A baseline survey of the River Triogue, Ballytegan,Portlaoise Co. Laois, focused on water quality, water chemistry, macroinvertebrate sampling and fish stock analysis by Pauric Byrne
This project was submitted as part of IT Sligo requirements of the award of Higher Certificate in Fisheries Management.October 2011 – Project Supervisor: Dr Frances Lucy, Institute of Technology Sligo.
The River Triogue is one of the main tributaries to the river Barrow. The river Barrow is the second longest main channel in the country with a total catchment size of approximately 3000 km² and the main channel length being approximately 192 km. The river Triogue influences the water quality of the river Barrow, due to the effluent outflow from the Portlaoise waste water discharge. 93 % of the catchment of the river Barrow is classed “at risk”, the remaining 7 % is classed “probably at risk”. This is mainly due to waste water treatment plant discharges and combined sewer overflows too many of the tributaries that flow into the river Barrow catchment.
Four sites were chosen for assessment and this survey consisted of water and macroinvertebrate sampling along with fish stock assessment. Relating to the results of the Q index and small stream risk score (SSRS) in this project site 1 was classified as class A and “at risk”, while sites 2, 3 and 4 were classified as class B and also at “risk”.
Five minutes electro fishing was carried out at each site, where no 0+ trout were caught, 1+ trout were caught at sites 1,2 and 3, while 2+ trout were caught at sites 1 and 3. Salmon parr were found at all sites except site 2 were the sewage treatment plant discharge is located. No eels were caught during this survey. From the results it shows it shows at is a spawning area and nursery area for salmon.
The River Triogue is a tributary of the river Barrow in County Laois. This is located in the South Eastern River District. The Triogue has a catchment size of 42.7 km² and is approximately 14.3 km in length. This river begins just outside a suburb of Portlaoise called Meelick and enters the river Barrow outside suburb called Clonterry, just outside Mountmellick in County Laois. Land use is mostly agriculture with some forestry in places and also some peat land bogs. The bedrock type is dinantian lower impure limestone’s at each site where samples were taking from and consists of cobble, gravel,fine gravel and silt in places.
Laois currently has a population equivalent of 26,000 which increased by over 20% between 2006 and 2011.
The River Triogue is managed by various agencies including Inland Fisheries Ireland and Laois County Council and they have done a lot in recent years to improve the catchment. A waste water treatment plant was upgraded in 2009 costing 54 million the council also got anglers from Portlaoise Angling Club and volunteers from the town to clean a stretch of the river in the town, were traffic cones, bicycles and even a cash register were removed from the river.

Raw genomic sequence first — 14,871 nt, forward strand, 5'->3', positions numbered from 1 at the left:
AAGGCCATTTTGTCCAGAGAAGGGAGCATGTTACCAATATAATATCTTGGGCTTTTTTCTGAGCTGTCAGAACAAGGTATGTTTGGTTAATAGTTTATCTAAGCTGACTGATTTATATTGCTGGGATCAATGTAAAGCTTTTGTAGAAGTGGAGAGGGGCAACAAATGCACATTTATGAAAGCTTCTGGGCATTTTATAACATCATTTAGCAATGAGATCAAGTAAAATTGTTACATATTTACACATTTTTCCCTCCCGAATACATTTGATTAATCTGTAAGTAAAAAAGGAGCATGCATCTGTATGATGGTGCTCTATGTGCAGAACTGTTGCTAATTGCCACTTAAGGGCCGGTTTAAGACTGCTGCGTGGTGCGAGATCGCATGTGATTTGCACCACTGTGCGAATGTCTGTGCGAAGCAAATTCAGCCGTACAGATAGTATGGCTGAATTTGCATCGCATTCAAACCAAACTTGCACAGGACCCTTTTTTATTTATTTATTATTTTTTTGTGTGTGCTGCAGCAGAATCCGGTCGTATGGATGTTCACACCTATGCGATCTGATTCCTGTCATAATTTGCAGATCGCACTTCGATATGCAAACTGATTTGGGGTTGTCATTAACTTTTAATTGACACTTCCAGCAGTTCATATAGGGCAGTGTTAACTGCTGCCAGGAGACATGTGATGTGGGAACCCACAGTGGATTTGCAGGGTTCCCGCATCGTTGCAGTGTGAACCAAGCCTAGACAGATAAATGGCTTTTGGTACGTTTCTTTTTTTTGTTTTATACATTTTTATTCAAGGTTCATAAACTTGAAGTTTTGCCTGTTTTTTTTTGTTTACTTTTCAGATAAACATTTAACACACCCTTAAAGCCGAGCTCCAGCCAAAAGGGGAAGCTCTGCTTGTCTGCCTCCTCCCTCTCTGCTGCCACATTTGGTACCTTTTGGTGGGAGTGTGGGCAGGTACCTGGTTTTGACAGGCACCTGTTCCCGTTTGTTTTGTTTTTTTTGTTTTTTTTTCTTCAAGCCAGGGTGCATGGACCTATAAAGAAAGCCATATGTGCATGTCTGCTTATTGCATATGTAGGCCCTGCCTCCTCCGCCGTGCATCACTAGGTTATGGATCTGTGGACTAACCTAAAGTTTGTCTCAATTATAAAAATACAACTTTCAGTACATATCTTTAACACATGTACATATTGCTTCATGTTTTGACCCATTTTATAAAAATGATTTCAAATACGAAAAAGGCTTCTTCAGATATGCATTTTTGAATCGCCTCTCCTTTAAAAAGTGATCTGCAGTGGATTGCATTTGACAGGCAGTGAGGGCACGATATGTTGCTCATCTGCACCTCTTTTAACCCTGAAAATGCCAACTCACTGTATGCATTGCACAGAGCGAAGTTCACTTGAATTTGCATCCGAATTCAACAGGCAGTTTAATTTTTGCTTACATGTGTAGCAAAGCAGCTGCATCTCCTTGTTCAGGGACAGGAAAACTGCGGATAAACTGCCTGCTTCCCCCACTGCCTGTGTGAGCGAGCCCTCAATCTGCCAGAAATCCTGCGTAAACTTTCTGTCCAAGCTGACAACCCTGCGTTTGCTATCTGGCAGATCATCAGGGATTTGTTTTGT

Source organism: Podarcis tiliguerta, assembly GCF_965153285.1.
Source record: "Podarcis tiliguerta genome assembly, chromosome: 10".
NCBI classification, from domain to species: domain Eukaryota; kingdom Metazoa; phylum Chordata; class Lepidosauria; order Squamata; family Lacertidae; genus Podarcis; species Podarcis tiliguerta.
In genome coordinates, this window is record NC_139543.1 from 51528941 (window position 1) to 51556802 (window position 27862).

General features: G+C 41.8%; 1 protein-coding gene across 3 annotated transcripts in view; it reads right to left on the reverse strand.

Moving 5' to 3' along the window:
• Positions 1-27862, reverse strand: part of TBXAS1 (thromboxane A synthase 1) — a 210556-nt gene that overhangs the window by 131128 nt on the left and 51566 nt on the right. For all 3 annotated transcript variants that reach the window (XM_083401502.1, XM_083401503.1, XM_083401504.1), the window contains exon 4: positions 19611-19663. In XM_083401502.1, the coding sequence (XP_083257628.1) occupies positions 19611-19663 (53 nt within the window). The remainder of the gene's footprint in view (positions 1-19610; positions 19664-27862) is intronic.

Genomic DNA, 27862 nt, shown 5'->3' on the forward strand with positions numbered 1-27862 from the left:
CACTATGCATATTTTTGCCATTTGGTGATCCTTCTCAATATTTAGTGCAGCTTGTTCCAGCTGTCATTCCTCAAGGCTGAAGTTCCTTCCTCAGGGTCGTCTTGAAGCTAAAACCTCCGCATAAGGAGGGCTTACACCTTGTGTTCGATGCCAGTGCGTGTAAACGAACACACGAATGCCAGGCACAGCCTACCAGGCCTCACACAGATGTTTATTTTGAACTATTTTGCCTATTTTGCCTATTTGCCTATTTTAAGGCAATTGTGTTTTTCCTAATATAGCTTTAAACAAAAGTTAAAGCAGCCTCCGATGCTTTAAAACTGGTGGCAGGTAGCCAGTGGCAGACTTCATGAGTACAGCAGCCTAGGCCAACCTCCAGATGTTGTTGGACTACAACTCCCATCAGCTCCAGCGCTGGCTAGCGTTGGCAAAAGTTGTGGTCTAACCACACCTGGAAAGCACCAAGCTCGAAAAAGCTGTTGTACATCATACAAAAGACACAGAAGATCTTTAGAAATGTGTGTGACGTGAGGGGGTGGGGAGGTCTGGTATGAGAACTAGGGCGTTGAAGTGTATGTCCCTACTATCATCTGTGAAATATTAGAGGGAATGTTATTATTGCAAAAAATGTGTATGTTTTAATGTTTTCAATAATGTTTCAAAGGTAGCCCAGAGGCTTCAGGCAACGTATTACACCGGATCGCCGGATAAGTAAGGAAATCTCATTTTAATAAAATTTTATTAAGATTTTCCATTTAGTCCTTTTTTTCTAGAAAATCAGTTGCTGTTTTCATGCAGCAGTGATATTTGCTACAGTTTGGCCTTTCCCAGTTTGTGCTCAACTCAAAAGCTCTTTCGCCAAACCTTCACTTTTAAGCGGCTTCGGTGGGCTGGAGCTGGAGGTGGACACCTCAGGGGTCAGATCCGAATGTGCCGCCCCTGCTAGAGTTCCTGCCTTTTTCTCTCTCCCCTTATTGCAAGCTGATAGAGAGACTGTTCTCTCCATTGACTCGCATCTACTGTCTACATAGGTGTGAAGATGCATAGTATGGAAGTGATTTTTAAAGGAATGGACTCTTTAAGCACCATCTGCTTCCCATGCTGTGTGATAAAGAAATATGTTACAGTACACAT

Pollution was first noted in the River Triogue in 1971, with Q values ranging from 1-3 , for 3 kilometres downstream of the waste water treatment plant, and has being known for series pollution up to 2009 due to the poor waste water treatment system, treating effluents from residential areas ,2 prisons, 1 hospital and small catering establishments. Now the fish population has increased dramatically with fair numbers of trout and salmon parr.
I decided to do this project on this river to examine its fishery potentials as it has not been electro fished for many years. Also to compare water quality parameters with recent years parameters (www.epa.ie) before the waste water treatment plant was upgraded to see how much of an improvement it is having on the rivers water quality. I am also sampling for benthic macroinvertebrates to see what is present in the River Triogue.
Materials & Methods
Sites for this survey were chosen by taking one sample, upstream from sewage treatment discharge, one at the discharge point and two sites downstream of the sewage discharge. The exact location was recorded at each site using a Garmin GPS model. These sites were used for sampling water quality, macroinvertebrates and fish stock assessment.
Site 1 – GPS S4661 9955, was located upstream of the sewage treatment plant discharge. The bank width was 5 meters and the wet width was approximately 4 meters. The average depth was 20 centimetres. The water had a slight colour on the day and the water velocity was moderate with a riffle/glide flow. The water clarity was clear. The substrate had a stony bottom which was loose and consisted of cobble, gravel and fine gravel. There was evidence of a human crossing point at this location and the litter was abundant. At this site the gradient was more pronounced and the channel was drained in spring 2010.